February 6, 2015: Phil Spector got together with two buddies from Orange County in Southern California to give new meaning to the term Blue Eyed Soul. It led to this morning’s 101 number one song of the day.
The roots of the act were grounded in two groups: the Paramours, and the Variations. The guys reunited and recorded a couple of songs including one written by Sonny Bono called “Koko Joe.” They appeared on a show with the Ronettes whose lead singer was married to Superstar producer Phil Spector. He liked what he heard and bought the final two and a half years of their contract. A song was written for them based on their favorite song “Baby I Need Your Lovin’” by the Four Tops and that led to the first number for the Righteous Bros. On February 6, 1965 “You’ve Lost That Loving Feeling.”
Thursday, February 5th, 2015 by Mike McKay
February 5, 2015: The 101 number one song of the day was recorded by a group whose manager was told repeatedly by record company executives that they just wouldn’t make it in this country. He persisted and proved them wrong – very wrong.
They’d been selling lots of records in their own country for EMI. But their American subsidiary, Capitol Records just weren’t interested saying, “we don’t think they will do anything in this market, i.e., the U.S.” When the record that you’re about to hear was released in the U.K. it went to number one in a single week. Copies of it found their way here and news clips started circulating about their popularity back home. The record would go on to sell more than 15 million copies worldwide making it the biggest selling British single of all time. And it proved the experts here completely wrong when it arrived at the top of Billboards Hot 100 this week in February, 1964 – their first of many number one American hits for the Beatles – “I Want to Hold Your Hand.”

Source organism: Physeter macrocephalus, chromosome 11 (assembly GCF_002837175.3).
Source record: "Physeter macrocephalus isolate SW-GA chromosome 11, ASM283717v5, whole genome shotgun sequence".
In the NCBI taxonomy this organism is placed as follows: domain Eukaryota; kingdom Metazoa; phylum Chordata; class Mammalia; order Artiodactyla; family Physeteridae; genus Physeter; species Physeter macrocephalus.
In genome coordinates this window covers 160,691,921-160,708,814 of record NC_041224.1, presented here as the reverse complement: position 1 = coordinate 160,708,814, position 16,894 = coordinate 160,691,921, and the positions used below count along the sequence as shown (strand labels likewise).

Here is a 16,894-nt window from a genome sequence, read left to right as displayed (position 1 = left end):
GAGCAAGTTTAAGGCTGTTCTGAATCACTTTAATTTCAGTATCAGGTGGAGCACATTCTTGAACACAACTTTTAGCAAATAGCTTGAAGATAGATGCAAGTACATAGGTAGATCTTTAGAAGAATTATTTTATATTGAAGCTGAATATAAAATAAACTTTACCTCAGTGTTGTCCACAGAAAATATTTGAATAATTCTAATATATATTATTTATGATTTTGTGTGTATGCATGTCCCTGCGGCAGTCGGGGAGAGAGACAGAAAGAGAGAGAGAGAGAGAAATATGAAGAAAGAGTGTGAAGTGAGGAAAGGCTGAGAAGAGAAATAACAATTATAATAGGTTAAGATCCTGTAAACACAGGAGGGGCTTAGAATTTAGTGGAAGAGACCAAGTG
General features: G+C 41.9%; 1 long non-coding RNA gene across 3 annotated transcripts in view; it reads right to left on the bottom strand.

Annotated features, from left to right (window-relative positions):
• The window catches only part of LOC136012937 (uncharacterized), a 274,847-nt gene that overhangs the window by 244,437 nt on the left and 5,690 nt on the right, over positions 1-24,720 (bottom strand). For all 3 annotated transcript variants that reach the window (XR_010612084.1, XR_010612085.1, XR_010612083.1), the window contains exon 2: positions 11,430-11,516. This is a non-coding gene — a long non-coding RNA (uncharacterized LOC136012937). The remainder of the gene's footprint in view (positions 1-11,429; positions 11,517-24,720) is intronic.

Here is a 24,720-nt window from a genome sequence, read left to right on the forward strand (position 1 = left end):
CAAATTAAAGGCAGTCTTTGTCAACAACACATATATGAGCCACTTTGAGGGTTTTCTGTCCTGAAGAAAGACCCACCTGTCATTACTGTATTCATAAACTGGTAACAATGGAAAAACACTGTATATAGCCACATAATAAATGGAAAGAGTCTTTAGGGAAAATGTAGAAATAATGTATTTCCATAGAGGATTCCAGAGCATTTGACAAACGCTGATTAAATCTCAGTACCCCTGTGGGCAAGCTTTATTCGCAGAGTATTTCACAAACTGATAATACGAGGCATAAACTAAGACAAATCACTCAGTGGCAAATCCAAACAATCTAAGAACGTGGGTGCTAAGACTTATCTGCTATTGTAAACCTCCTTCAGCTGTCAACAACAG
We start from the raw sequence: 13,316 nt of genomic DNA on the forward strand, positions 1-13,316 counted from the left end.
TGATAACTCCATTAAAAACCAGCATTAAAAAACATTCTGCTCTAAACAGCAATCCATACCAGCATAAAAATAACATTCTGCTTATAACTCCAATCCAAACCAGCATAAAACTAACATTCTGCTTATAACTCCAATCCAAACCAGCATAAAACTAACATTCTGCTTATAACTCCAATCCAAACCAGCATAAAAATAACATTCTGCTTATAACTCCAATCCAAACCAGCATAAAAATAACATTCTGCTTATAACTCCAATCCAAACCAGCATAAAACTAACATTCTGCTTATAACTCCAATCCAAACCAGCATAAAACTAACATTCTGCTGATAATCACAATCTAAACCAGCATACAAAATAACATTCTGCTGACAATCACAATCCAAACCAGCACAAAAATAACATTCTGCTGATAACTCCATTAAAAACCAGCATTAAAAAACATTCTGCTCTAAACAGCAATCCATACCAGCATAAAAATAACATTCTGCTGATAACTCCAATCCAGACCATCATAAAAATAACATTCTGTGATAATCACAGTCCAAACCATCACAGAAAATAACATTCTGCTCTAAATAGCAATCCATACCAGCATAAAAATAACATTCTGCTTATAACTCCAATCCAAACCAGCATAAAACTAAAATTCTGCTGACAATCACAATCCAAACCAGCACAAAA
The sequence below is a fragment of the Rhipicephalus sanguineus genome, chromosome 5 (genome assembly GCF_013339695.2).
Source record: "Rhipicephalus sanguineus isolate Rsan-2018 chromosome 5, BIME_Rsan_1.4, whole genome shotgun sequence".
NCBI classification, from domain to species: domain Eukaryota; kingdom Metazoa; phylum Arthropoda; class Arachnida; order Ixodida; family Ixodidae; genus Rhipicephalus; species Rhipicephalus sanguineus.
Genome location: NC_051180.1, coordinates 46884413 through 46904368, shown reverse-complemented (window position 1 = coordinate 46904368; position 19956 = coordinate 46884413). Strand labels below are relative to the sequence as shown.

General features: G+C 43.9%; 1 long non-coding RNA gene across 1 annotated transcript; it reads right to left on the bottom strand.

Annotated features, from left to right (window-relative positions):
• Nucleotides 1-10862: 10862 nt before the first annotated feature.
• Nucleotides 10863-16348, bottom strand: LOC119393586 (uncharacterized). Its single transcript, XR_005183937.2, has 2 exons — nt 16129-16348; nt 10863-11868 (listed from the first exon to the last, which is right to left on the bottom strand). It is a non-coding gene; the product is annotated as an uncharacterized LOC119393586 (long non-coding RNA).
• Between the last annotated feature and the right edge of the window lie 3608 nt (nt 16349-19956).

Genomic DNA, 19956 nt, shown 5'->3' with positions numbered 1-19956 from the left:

Wednesday, February 4th, 2015 by Mike McKay
February 4, 2015: The 101 Number one song of the day was written for a specific scene in a movie but it wasn’t at all what the producer had requested. The writers refused to change the song so the producer changed the movie.
The movie producer wanted the song to last eight minutes to fit the scene he had in mind. He also wanted a nice dance tempo, then a romantic interlude, then “all hell would break loose at the end.” He also wanted the same phrase repeated over and over. The songwriters ignored the instructions and came up with something entirely different and refused to use the requested phrase because they thought it was 1) “corny” and 2) other songs had the same or similar title. The songwriters prevailed and went onto record their song the way they wanted it and even so it was used in the movie trailer. And that was enough to launch it to number one where it landed on February 4th, 1978. And the phrase they refused to use over and over was – Saturday Night, Saturday Night. Instead the BeeGees came up with “Stayin’ Alive” (Saturday Night Fever did fine anyway)
Tuesday, February 3rd, 2015 by Mike McKay